Recently, I ran across a "fascinating list" that carried this intriguing title: "Great Truths About Life That Little Children Have Learned." Let me share a few of these "great truths" with you.

1. " No matter how hard you try you cannot baptize a cat."
2. "When your mom is mad at your dad, don't let her brush your hair."
3. "Never ask your 3-year-old brother to hold a tomato... or an egg."
4. "You can't trust dogs to watch your food for you."
5. "Don't sneeze when somebody is cutting your hair."
6. "School lunches stick to the wall."
7. "You can't hide a piece of broccoli in a glass of milk."
8. "Never wear polka-dot underwear under white shorts... no matter how cute the underwear is."

Now, it is virtually certain that the children learned these "great truths" and came to these bold new insights after some dramatic eye-opening experience in their own personal lives. Can't you just see in your mind's eye...some children trying to baptize a cat...and learning full well from that experience that this is just not a good thing to do. The point is clear: A dramatic personal eye-opening experience can give us new insight, new perception, new vision.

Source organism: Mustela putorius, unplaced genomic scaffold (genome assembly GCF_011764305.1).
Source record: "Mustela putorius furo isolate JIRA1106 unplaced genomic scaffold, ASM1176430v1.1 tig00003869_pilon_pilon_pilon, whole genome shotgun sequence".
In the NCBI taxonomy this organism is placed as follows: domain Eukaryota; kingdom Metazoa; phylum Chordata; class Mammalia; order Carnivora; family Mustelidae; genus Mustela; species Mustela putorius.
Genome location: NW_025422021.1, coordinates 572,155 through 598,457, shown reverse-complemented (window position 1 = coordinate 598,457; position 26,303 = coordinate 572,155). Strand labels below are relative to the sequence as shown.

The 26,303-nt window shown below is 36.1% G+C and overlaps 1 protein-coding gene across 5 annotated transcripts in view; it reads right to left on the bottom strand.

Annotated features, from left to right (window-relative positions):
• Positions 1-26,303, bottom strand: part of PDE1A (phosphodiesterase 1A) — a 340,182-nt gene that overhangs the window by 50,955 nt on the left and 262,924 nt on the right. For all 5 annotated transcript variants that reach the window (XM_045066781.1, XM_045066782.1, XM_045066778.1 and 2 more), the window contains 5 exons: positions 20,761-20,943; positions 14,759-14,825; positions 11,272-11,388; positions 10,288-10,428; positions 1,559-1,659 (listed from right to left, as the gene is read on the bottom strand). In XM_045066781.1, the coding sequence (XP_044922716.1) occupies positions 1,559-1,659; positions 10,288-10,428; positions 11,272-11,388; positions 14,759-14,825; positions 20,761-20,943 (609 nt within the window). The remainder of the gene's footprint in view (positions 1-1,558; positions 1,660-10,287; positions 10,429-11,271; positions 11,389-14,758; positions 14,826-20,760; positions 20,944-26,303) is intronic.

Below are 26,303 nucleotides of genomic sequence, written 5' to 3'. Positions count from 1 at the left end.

On a much deeper level and on a much more positive level, that's precisely what we discover in this amazing story in John 9. A man blind from birth has a dramatic eye-opening experience with Jesus... and talk about new vision, talk about new insight... he is completely and totally healed. He is made whole and he comes back from the pool of Siloam with 20/20 vision,... able to see perfectly for the first time in his life. His transformation is so complete and so dramatic that he even looks a little different. The townspeople see him and say: "Hey, isn't that the blind beggar? He can see now. Is that him? No, it's just someone who looks like him. Couldn't be him," And the formerly blind man says: "It's me alright. I am the man."

Remember the story with me...

 Kids know mud is good. Whether squished between the toes, splashed up from a big puddle, or patted into inedible but indelible "pies," mud attracts little children as quickly as cupcakes and puppies.

 For all of us, after the frozen frostiness of this past Winter, who isn't looking forward to the Spring softening of hard, unyielding ground. There is something elemental, even primeval about mud. We instinctively recognize that moist, mushy earth is a sign of fruitfulness, fulfillment, and fun.